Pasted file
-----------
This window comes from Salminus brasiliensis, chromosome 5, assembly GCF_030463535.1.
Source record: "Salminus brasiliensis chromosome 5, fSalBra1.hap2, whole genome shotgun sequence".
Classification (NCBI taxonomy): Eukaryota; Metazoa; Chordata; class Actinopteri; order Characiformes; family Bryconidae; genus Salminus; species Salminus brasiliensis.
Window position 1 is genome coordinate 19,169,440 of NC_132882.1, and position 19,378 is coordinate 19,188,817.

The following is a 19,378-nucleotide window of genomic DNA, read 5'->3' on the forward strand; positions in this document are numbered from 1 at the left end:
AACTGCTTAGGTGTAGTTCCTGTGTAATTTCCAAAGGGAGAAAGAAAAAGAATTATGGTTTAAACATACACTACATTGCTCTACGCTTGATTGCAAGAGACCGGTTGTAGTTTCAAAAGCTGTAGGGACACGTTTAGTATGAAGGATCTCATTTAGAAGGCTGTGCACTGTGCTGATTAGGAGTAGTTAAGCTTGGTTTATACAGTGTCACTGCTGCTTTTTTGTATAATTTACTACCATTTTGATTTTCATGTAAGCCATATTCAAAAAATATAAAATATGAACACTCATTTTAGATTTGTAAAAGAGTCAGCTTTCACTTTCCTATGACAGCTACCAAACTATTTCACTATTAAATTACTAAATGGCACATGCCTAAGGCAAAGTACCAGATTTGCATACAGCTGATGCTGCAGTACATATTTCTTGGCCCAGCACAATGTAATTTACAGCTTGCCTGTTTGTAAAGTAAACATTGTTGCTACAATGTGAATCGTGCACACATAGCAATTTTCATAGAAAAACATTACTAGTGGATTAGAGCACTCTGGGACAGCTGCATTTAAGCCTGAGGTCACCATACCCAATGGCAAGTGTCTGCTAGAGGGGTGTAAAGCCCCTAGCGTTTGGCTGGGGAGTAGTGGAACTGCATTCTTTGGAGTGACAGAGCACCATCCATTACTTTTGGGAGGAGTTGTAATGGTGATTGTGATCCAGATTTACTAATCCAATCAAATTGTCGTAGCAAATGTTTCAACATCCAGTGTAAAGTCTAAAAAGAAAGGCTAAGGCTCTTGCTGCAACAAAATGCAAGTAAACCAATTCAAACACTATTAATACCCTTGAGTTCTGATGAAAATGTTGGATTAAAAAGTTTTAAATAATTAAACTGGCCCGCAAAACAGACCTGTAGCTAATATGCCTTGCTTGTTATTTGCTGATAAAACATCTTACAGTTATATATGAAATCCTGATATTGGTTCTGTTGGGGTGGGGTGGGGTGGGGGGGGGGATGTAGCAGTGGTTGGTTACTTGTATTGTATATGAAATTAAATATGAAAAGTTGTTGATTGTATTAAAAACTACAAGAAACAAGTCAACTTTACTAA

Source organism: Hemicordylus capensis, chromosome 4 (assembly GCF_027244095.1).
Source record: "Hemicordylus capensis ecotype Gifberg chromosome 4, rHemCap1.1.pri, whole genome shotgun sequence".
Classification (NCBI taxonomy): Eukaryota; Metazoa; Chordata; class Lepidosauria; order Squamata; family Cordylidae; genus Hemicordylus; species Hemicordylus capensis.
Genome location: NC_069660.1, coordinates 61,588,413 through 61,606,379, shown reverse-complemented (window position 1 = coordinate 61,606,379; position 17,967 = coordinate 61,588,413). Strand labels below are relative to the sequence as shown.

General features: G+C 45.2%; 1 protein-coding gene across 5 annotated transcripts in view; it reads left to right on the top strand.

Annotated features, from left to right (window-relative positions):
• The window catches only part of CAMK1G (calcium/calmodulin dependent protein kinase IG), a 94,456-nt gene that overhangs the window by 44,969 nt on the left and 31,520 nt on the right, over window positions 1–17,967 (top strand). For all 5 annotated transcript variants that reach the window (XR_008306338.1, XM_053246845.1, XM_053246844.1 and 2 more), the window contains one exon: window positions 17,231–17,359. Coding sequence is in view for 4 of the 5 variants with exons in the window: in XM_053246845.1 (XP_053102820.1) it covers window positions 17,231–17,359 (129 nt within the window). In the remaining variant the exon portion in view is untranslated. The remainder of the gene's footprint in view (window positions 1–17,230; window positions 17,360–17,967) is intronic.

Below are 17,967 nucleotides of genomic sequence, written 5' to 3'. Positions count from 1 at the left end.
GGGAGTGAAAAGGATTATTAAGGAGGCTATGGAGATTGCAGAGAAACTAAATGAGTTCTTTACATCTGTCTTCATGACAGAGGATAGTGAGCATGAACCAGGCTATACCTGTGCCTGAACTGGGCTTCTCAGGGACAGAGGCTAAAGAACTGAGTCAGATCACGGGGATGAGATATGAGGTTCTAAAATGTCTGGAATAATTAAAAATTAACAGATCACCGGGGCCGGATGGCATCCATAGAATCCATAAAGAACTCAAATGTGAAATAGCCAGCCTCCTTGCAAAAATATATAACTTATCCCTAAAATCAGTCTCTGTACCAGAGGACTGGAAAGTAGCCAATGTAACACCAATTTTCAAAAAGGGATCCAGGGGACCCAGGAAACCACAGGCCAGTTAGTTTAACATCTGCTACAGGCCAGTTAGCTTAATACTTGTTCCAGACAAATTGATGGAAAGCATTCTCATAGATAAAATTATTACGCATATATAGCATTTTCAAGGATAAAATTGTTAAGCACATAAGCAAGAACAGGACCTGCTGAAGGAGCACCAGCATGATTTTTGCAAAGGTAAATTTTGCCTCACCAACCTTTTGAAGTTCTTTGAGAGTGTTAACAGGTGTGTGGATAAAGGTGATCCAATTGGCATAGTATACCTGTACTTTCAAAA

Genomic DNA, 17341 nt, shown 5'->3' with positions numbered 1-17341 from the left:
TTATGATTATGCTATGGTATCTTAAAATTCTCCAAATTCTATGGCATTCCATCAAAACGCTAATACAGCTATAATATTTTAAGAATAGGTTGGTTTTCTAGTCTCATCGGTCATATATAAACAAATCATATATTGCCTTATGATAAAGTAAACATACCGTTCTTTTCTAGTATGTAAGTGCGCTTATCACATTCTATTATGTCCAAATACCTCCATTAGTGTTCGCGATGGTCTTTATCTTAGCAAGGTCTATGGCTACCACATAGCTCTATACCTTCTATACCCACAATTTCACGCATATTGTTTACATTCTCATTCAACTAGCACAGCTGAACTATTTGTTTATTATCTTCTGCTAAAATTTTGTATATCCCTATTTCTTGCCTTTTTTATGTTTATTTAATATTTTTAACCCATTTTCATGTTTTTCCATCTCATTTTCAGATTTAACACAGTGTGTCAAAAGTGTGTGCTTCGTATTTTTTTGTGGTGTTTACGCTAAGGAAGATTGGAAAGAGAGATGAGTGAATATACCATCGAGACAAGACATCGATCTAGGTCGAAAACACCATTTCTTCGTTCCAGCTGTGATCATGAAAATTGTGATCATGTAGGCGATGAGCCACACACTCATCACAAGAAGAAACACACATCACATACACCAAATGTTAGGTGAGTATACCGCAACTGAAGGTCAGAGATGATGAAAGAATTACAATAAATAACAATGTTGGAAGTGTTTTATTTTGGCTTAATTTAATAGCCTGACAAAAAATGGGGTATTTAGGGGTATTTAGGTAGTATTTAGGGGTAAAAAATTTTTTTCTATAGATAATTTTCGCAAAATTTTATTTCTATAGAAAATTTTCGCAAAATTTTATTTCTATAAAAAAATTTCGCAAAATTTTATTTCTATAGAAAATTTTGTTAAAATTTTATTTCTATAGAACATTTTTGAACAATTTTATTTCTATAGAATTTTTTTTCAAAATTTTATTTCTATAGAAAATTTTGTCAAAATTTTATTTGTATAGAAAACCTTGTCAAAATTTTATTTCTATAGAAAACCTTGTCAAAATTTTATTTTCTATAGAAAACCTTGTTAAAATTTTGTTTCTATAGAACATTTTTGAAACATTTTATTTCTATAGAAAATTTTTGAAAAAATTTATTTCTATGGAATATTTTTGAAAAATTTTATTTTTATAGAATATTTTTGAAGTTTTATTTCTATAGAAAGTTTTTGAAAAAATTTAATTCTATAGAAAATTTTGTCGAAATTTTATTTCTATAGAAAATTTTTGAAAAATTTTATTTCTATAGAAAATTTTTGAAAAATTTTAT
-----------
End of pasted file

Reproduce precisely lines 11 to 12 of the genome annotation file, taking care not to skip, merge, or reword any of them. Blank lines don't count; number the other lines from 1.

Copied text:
General features: G+C 45.2%; 1 protein-coding gene across 5 annotated transcripts in view; it reads left to right on the top strand.

Annotated features, from left to right (window-relative positions):